The ScreenPlay Director is the most advanced media player from Iomega’s line of ScreenPlay multimedia drives. This media player also doubles as a Network Access Storage (NAS) drive with its internal hard drive and Ethernet support. It’s not a new player in the market being introduced mid last year but it’s one of the few media players available locally that has a built-in internal storage.
Iomega didn’t go with the traditional lay down type of design for the ScreenPlay Director. This player stands vertically (similar to the Nintendo Wii) which is going to find a home beside your TV instead of hiding inside the TV rack. I personally like it better this way because it’s easy to fiddle around with the connections from behind in case you would often move this unit around the house.
In front of the unit are media control buttons including the important NTSC/PAL button which are useful in times when you can’t find your remote or if its batteries are dead.
Behind the unit you will see a complete set of AV connections. There’s composite audio/video, component, HDMI and optical S/PDIF audio port. Data connection includes the Ethernet port, 3x USB 2.0 ports, and a USB out port in case you want to connect this to your PC as an external drive.
Included in the package is a remote control, an HDMI cable (some manufacturers don’t include this), USB cable, power supply, composite video cable and some CDs you probably won’t need. There’s no component (RGB) cable nor RJ45 LAN cable in the package however.
The remote control is functional and simple to use but I would like to point out that it is lacking a dedicated Back button. To go back, you typically use the Left button but this is not the case in all menus. Sometimes, you have to use the Enter button to go back. Otherwise, the buttons are pretty well laid-out.
Ease of Use
The Iomega ScreenPlay Director is quite easy to set up. I already have a media player and I found that the cables including the power adapter can also be used here so I just plugged my component cable, my LAN cable which is already connected to my wireless router and I was set. If a wired connection is not an option for you, you can purchase a separate WiFi dongle that you can plug into one of the USB port to connect wirelessly.
In my old TV, I had to press the TV/SYS button in the remote a few times to get the correct display. One thing that that irks me here is that every time I turn on the unit, I have to do this step unlike in my old player where it remembers my TV/SYS setting.
As for browsing the network, I just add the ScreenPlay Director to my Workgroup from the Settings menu and I could instantly access the shared drives in all PCs for some streaming action. In effect, I could also easily access the player from my PC via Windows Explorer so I could dump files onto it.
Features and Performance
Just like the ScreenPlay MX, the Director comes with either a 1TB or 2TB internal drive which makes it a decent NAS drive for a small household. It is preformatted using NTFS which means Mac users can’t natively read the drive. A FAT32 formatting utility is included in the package though.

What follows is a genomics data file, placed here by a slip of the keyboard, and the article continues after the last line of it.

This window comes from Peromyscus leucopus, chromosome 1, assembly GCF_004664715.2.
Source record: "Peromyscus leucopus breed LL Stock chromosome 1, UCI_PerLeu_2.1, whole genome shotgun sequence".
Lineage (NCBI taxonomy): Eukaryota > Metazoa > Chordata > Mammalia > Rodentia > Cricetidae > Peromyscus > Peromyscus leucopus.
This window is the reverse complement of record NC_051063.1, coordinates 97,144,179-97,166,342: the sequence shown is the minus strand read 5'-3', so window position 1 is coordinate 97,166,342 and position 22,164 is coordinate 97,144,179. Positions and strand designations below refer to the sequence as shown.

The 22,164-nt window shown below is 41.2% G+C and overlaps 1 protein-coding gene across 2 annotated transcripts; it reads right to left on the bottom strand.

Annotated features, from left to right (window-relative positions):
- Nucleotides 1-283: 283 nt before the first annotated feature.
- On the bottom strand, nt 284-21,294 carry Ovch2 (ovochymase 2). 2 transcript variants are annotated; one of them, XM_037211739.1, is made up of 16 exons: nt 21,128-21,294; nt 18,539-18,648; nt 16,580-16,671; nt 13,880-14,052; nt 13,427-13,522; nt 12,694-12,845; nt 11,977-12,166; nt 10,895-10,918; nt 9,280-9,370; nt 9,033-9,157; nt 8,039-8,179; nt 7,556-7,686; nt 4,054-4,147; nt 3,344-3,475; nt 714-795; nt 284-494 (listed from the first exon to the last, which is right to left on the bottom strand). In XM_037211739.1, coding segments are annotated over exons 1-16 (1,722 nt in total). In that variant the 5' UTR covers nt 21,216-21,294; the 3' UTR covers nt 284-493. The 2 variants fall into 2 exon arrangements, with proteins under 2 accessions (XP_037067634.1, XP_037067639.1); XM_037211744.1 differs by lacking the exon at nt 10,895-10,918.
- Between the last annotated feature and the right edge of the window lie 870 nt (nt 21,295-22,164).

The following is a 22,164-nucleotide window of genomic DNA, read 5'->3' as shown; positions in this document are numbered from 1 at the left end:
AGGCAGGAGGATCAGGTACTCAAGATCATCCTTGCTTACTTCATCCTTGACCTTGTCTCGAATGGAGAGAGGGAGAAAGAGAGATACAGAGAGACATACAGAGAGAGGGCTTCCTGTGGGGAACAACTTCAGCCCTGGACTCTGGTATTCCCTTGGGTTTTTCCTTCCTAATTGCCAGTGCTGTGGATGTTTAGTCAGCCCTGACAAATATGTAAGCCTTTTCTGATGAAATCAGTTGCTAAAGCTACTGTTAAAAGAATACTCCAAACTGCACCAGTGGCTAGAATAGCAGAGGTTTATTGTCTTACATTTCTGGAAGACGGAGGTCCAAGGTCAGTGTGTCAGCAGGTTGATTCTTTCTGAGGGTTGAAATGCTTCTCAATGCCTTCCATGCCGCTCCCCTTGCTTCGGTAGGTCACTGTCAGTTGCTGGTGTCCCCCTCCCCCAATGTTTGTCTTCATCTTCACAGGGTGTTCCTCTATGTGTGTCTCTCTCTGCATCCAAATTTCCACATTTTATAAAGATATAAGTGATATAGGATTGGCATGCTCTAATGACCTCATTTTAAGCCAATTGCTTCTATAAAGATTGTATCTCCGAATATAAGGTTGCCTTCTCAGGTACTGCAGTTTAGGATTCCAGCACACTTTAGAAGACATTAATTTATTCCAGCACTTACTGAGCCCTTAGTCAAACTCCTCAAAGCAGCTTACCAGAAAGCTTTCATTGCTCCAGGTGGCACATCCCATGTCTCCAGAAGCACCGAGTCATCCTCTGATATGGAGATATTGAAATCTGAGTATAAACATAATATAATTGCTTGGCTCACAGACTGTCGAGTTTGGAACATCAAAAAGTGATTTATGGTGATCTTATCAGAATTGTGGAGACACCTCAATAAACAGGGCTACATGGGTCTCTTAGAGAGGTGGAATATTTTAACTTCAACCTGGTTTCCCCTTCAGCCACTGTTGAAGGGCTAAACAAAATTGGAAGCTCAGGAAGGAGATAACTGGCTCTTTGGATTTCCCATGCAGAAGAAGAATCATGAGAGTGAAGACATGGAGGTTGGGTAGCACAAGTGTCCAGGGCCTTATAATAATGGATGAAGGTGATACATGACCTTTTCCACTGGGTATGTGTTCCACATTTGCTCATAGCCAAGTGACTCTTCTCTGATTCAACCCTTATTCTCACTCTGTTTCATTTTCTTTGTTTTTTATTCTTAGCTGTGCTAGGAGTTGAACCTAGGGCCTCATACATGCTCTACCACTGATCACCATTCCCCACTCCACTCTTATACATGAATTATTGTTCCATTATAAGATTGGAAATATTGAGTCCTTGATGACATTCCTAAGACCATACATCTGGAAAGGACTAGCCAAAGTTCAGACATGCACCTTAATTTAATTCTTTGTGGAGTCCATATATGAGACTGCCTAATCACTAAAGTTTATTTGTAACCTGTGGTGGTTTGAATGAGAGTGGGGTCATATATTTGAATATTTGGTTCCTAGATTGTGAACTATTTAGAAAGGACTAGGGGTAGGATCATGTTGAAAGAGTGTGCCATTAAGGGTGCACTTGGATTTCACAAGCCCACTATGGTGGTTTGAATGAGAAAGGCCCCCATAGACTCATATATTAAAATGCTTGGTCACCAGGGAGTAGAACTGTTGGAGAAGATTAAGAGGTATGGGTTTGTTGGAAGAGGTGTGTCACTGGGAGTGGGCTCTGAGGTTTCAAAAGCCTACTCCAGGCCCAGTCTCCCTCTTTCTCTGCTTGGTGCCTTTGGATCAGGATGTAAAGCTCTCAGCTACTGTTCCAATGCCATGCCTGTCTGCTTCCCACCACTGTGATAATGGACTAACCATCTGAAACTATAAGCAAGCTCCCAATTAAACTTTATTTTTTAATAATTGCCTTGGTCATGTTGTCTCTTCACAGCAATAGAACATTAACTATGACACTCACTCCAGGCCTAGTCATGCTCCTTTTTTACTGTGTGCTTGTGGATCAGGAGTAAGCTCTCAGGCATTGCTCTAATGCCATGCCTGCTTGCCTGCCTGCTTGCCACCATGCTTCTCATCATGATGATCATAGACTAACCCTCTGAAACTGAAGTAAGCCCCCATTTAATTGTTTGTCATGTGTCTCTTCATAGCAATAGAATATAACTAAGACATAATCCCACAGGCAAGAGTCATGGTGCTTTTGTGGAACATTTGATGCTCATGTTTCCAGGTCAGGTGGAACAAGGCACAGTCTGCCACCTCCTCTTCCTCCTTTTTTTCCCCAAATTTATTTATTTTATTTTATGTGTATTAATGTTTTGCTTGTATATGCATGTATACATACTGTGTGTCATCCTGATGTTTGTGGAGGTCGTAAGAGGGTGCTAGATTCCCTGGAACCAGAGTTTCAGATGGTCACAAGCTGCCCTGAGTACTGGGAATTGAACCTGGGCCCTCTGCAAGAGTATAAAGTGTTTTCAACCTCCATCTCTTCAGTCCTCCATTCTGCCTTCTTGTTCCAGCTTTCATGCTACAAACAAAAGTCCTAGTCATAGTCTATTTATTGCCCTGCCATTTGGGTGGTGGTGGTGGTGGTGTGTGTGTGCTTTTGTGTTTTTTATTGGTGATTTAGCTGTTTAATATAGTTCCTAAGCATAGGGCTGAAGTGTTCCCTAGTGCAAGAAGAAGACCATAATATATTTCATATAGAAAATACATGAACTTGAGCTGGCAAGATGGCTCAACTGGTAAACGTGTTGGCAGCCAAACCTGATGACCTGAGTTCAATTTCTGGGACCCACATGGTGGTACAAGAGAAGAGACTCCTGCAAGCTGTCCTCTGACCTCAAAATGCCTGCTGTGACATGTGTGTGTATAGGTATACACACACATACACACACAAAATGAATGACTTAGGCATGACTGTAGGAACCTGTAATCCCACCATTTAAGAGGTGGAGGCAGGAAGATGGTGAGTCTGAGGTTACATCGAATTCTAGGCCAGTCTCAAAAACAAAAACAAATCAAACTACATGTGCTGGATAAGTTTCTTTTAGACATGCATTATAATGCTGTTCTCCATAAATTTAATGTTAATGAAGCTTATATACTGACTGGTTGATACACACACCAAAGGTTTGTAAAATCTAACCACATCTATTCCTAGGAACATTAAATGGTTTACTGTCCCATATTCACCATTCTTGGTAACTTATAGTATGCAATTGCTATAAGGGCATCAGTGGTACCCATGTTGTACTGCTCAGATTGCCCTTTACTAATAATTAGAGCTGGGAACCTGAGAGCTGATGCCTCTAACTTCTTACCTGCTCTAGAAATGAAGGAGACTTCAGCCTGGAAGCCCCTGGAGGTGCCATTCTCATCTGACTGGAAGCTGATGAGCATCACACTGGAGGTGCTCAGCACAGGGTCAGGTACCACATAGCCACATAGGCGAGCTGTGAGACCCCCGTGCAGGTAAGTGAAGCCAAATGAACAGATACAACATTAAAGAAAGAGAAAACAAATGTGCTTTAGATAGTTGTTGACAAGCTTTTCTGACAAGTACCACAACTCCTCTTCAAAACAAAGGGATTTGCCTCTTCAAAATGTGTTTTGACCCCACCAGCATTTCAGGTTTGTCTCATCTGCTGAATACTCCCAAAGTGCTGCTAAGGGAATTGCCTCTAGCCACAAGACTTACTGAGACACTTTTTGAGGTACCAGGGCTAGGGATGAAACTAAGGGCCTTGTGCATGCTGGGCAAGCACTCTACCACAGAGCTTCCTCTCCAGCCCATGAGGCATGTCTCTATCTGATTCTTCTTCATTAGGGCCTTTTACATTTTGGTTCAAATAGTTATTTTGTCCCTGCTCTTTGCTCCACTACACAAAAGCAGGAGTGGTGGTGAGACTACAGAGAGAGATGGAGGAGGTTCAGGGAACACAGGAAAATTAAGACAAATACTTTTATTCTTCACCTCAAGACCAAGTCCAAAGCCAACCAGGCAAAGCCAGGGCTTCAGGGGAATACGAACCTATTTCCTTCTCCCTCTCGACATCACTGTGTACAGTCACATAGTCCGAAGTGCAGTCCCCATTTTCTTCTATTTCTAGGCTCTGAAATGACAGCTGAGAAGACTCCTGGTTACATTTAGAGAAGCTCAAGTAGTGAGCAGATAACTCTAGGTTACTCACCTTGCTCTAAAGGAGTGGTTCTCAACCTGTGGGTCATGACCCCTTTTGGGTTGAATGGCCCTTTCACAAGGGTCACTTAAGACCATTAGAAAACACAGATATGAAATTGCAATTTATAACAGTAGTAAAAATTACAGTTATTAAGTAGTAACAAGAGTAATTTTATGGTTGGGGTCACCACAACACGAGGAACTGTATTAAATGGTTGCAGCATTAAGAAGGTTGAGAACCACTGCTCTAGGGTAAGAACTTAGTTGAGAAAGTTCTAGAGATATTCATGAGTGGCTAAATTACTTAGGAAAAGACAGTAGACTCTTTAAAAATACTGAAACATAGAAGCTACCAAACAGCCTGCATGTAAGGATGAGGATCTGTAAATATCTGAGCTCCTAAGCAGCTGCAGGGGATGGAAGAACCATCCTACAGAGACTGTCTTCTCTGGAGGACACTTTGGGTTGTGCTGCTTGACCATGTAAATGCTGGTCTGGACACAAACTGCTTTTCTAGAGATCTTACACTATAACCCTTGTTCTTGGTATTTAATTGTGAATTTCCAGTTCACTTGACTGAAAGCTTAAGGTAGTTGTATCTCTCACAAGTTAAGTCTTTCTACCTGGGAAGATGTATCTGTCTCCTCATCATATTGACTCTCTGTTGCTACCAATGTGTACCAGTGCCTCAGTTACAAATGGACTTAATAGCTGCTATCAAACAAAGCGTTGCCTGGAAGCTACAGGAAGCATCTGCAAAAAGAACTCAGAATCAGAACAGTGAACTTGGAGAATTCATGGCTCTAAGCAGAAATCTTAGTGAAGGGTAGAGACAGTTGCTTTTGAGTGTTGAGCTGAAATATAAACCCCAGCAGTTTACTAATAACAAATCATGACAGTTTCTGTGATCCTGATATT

User Interface is pretty straightforward and intuitive. Navigating produce a teeny bit of lag but as you go deeper into its menus especially in the setting area, it gets slower to the point that you don’t know if the system hanged (happened a couple of times) or not.
The Ethernet connection of the Director only uses a 100/10 Mbit interface which makes transferring of files onto the the player a bit slow. A 700MB movie transferred in about 9 minutes when on my own player it will only take 4 minutes. However, it is sufficient for video streaming of your typical AVI files. No lags or stuttering whatsoever. Haven’t tried it on HD or BDRip files unfortunately.
Iomega claims that the Director can play most popular formats including MKVs and full HD 1080p videos however, it failed to output the video (sound only) on a couple of my downloaded AVI files. There’s also one instance that it couldn’t display a video resolution correctly so the sides were cut off. It also won’t display subtitles unless it’s ripped from the DVD. There’s a firmware update though that I wasn’t able to try (need to create an account) that’s supposed to provide support for SRT subtitle files.
I also couldn’t get YouTube to work on the Director. It can browse the Top Rated and all those categories from YouTube but it kept on saying that the video was unavailable. It has web videos from a content provider that I was able to play though.
When it comes to media players, I would go for the whole shebang especially since I have a wired home. The Iomega ScreenPlay Director would surely fit in a networked household where people can just dump multimedia files onto it and stream videos to and from PCs and other TVs, just get something like the ScreenPlay TV Link for secondary TVs.
It’s easy to use, has a nice, solid build and decent choice for a complete media player but the slow network transfer, laggy user interface and poor YouTube playback might slightly offset the advantages you would get from this. These can be fixed with firmware updates though like what they did to update codec support.
The Iomega ScreenPlay Director is one of the few media players out there that’s manufactured by a reputable storage solution company. If brand is important to you when choosing a gadget, your options would be limited when it comes to media players and Iomega ScreenpPlay products are one of those. On the opposing fence, the newer WD TV Live Hub (SRP: Php9,990) will rival the Iomega ScreenPlay Director (SRP: Php9,400).